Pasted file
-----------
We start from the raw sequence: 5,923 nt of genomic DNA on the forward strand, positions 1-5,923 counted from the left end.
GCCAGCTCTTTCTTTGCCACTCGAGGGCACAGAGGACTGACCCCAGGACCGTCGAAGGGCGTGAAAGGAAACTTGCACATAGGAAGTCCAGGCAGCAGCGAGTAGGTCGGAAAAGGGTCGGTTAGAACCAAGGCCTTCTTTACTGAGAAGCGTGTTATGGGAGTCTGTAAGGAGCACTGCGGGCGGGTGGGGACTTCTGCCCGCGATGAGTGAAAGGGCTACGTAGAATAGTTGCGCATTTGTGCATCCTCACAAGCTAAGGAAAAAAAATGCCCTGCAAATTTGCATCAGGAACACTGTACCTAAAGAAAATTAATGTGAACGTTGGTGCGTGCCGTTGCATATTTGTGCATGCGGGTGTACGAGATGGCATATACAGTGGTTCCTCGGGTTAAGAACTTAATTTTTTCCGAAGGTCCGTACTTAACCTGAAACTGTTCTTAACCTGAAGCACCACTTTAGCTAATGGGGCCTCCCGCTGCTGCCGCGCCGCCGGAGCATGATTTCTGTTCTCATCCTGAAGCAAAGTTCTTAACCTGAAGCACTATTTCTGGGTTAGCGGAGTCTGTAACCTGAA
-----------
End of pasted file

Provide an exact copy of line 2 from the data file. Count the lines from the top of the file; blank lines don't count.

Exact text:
GCCAGCTCTTTCTTTGCCACTCGAGGGCACAGAGGACTGACCCCAGGACCGTCGAAGGGCGTGAAAGGAAACTTGCACATAGGAAGTCCAGGCAGCAGCGAGTAGGTCGGAAAAGGGTCGGTTAGAACCAAGGCCTTCTTTACTGAGAAGCGTGTTATGGGAGTCTGTAAGGAGCACTGCGGGCGGGTGGGGACTTCTGCCCGCGATGAGTGAAAGGGCTACGTAGAATAGTTGCGCATTTGTGCATCCTCACAAGCTAAGGAAAAAAAATGCCCTGCAAATTTGCATCAGGAACACTGTACCTAAAGAAAATTAATGTGAACGTTGGTGCGTGCCGTTGCATATTTGTGCATGCGGGTGTACGAGATGGCATATACAGTGGTTCCTCGGGTTAAGAACTTAATTTTTTCCGAAGGTCCGTACTTAACCTGAAACTGTTCTTAACCTGAAGCACCACTTTAGCTAATGGGGCCTCCCGCTGCTGCCGCGCCGCCGGAGCATGATTTCTGTTCTCATCCTGAAGCAAAGTTCTTAACCTGAAGCACTATTTCTGGGTTAGCGGAGTCTGTAACCTGAA